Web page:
Green Christmas: The Kitchen Gadget Wishlist

by - Saturday, November 19, 2016

The Boy loves kitchen gadgets. More than once, we have been rushed out of Bed Bath and Beyond because he just can't stop looking at that big wall of kitchen stuff. I can't complain, because he does all the cooking in our house. So life is good, even if we do spend an inordinate amount of time inspecting spatulas.


We are pretty practical gifters- I think we both like the feeling of accomplishing something, so a fun kitchen gadget is like the best of both worlds! It check something off the "Still Need" list but can give him something new to experiment with.

The Boy's List:
Mandolin
Kitchen Island
Vegetable Peeler
Potato Ricer
Mortar and Pestle



Mandolin- "I've done enough slicing this year that I think a mandolin would be a real time save. Hopefully, that's true and it doesn't end up like the poor julienne peeler thing that is so lonely in the drawer." 
from npebaysale

I found this cool pre-used mandoline slicer on Etsy that came from an estate sale. The price is right and it looks pretty cool. Might be a winner.
from Lehman's
I did find this cool cabbage cutter at Lehman's, which may not work for every job, but seems like a fun toy to shred things with. And anything that makes lettuce more fun is probably a win.

Kitchen Island- "While I love our kitchen, the biggest downside is a lack of continuous counter space. The one long stretch has mostly been taken over by a dish drying rack, stand mixer, fruit bowl, and other miscellaneous stuff, leaving us with two smaller counters on either side of the stove for food prep, and they share the space with the knife block, paper towels, etc. Anyway, so while the kitchen feels large, it gets awfully cramped. A kitchen island can help us solve any counter space issues."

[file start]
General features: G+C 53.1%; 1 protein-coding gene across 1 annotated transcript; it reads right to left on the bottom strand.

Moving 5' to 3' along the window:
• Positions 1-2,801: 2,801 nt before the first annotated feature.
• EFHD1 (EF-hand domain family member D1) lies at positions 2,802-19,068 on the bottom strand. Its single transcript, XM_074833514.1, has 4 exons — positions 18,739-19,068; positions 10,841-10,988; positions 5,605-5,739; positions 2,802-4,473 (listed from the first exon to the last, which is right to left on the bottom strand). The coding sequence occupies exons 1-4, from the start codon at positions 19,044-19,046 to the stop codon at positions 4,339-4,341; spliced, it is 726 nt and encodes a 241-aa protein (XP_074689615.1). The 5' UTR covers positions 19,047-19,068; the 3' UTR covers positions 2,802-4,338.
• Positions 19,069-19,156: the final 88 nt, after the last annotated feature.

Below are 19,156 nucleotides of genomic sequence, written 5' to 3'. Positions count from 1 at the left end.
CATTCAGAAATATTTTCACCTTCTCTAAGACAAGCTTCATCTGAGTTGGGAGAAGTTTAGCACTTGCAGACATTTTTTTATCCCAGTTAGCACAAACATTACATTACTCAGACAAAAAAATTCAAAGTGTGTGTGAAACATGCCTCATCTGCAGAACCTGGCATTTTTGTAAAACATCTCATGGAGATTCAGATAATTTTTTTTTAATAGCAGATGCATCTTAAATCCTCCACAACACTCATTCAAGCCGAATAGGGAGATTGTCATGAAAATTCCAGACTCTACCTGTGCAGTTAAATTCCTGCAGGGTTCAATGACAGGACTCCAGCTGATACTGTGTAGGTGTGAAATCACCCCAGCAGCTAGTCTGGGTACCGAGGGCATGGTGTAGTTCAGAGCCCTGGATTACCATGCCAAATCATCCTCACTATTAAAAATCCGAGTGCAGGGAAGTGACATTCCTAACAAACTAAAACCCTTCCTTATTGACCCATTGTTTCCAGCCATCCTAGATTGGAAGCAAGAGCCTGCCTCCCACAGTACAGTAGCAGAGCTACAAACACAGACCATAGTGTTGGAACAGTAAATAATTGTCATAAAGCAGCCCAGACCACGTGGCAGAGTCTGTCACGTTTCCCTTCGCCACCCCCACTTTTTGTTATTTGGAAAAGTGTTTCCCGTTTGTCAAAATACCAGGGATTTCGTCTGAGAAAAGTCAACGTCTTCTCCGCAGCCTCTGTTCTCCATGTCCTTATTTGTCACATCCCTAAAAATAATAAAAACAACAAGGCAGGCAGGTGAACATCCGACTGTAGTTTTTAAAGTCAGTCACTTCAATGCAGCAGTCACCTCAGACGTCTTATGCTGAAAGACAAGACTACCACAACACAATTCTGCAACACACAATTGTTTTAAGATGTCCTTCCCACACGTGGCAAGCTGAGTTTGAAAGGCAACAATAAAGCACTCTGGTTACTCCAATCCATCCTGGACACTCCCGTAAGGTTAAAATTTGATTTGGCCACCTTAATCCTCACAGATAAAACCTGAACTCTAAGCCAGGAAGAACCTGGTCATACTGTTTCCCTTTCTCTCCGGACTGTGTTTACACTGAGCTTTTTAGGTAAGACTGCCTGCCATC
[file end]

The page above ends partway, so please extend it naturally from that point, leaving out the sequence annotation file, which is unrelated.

I should have expected it, but I was honestly blown away by how many cool kitchen islands were on Etsy (and cheaper than a lot of what I have seen elsewhere). Seriously, if you are thinking about any gift this Christmas, check Etsy before you settle on your options, because they may have more than you expect! Also, you might find some inspiration and take on the task yourself!

from Herb's Furnishing
I think the winner might be one of these streamlined, simple, but gorgeous kitchen islands from Herb's Furnishings. Nothing fussy, but they make their furniture out of reclaimed wood, and we don't need a bunch of extra doodads.

We did get this last Christmas, and I absolutely love it. Herb's Furnishings helped us get exactly what we needed, and the island probably gets more compliments than anything else in our house. 

You love the idea but want a different design aesthetic? I got you. Here are some more- 3 Hands Furniture (gorgeous), Wooden Whale Workshop, 2nd century furniture, and Colorado Tables.

from Our Vintage Kitchen Co